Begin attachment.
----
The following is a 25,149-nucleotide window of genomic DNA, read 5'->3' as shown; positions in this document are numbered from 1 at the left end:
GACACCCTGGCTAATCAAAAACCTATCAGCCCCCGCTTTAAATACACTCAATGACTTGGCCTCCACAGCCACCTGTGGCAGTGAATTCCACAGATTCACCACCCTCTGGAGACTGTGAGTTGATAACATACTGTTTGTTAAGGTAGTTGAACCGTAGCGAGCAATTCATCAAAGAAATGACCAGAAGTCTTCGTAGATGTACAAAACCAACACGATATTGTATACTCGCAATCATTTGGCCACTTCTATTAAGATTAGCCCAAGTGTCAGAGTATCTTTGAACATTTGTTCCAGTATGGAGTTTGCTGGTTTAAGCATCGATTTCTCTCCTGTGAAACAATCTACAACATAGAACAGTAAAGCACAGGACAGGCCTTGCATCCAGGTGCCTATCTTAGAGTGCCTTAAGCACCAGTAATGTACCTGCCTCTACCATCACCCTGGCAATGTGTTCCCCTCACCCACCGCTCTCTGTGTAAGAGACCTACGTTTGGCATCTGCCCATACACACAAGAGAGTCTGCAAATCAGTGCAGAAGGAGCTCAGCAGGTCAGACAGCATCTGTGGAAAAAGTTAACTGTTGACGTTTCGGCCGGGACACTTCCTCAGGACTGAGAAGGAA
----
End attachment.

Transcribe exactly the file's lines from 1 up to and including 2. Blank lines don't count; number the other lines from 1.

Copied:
The following is a 25,149-nucleotide window of genomic DNA, read 5'->3' as shown; positions in this document are numbered from 1 at the left end:
GACACCCTGGCTAATCAAAAACCTATCAGCCCCCGCTTTAAATACACTCAATGACTTGGCCTCCACAGCCACCTGTGGCAGTGAATTCCACAGATTCACCACCCTCTGGAGACTGTGAGTTGATAACATACTGTTTGTTAAGGTAGTTGAACCGTAGCGAGCAATTCATCAAAGAAATGACCAGAAGTCTTCGTAGATGTACAAAACCAACACGATATTGTATACTCGCAATCATTTGGCCACTTCTATTAAGATTAGCCCAAGTGTCAGAGTATCTTTGAACATTTGTTCCAGTATGGAGTTTGCTGGTTTAAGCATCGATTTCTCTCCTGTGAAACAATCTACAACATAGAACAGTAAAGCACAGGACAGGCCTTGCATCCAGGTGCCTATCTTAGAGTGCCTTAAGCACCAGTAATGTACCTGCCTCTACCATCACCCTGGCAATGTGTTCCCCTCACCCACCGCTCTCTGTGTAAGAGACCTACGTTTGGCATCTGCCCATACACACAAGAGAGTCTGCAAATCAGTGCAGAAGGAGCTCAGCAGGTCAGACAGCATCTGTGGAAAAAGTTAACTGTTGACGTTTCGGCCGGGACACTTCCTCAGGACTGAGAAGGAA